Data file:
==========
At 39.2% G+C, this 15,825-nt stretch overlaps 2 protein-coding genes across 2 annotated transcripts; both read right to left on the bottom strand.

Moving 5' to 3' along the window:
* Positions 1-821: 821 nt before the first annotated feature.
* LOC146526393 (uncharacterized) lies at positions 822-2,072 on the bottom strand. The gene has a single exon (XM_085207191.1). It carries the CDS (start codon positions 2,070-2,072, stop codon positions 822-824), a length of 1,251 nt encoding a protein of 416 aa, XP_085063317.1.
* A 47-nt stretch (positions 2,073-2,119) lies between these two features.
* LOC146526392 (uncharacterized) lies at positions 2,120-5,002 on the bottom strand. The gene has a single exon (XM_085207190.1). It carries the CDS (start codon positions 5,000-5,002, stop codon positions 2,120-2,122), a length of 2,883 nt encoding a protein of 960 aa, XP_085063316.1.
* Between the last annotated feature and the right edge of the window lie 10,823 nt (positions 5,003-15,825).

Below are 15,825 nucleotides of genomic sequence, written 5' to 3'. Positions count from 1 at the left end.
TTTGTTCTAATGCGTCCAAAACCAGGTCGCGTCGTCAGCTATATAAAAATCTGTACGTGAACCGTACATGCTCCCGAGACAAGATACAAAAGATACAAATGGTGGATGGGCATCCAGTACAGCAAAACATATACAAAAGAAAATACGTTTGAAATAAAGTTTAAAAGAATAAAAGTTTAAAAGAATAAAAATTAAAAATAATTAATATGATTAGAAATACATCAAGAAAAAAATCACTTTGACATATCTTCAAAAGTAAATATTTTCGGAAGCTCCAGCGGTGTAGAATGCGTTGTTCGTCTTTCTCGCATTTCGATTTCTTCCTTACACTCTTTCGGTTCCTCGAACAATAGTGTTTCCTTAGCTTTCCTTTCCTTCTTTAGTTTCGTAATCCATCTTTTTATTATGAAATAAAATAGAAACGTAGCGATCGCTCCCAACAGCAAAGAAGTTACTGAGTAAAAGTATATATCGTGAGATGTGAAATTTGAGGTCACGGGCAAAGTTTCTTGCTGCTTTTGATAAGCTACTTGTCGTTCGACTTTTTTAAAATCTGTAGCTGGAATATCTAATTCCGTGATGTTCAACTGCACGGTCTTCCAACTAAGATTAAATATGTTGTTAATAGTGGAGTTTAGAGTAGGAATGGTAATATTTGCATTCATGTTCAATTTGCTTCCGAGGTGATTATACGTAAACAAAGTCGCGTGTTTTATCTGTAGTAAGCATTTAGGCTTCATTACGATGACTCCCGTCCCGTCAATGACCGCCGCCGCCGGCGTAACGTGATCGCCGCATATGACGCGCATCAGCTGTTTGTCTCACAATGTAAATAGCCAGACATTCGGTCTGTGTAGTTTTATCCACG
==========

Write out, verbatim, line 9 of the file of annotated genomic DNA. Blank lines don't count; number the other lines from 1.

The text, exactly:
TTTGTTCTAATGCGTCCAAAACCAGGTCGCGTCGTCAGCTATATAAAAATCTGTACGTGAACCGTACATGCTCCCGAGACAAGATACAAAAGATACAAATGGTGGATGGGCATCCAGTACAGCAAAACATATACAAAAGAAAATACGTTTGAAATAAAGTTTAAAAGAATAAAAGTTTAAAAGAATAAAAATTAAAAATAATTAATATGATTAGAAATACATCAAGAAAAAAATCACTTTGACATATCTTCAAAAGTAAATATTTTCGGAAGCTCCAGCGGTGTAGAATGCGTTGTTCGTCTTTCTCGCATTTCGATTTCTTCCTTACACTCTTTCGGTTCCTCGAACAATAGTGTTTCCTTAGCTTTCCTTTCCTTCTTTAGTTTCGTAATCCATCTTTTTATTATGAAATAAAATAGAAACGTAGCGATCGCTCCCAACAGCAAAGAAGTTACTGAGTAAAAGTATATATCGTGAGATGTGAAATTTGAGGTCACGGGCAAAGTTTCTTGCTGCTTTTGATAAGCTACTTGTCGTTCGACTTTTTTAAAATCTGTAGCTGGAATATCTAATTCCGTGATGTTCAACTGCACGGTCTTCCAACTAAGATTAAATATGTTGTTAATAGTGGAGTTTAGAGTAGGAATGGTAATATTTGCATTCATGTTCAATTTGCTTCCGAGGTGATTATACGTAAACAAAGTCGCGTGTTTTATCTGTAGTAAGCATTTAGGCTTCATTACGATGACTCCCGTCCCGTCAATGACCGCCGCCGCCGGCGTAACGTGATCGCCGCATATGACGCGCATCAGCTGTTTGTCTCACAATGTAAATAGCCAGACATTCGGTCTGTGTAGTTTTATCCACG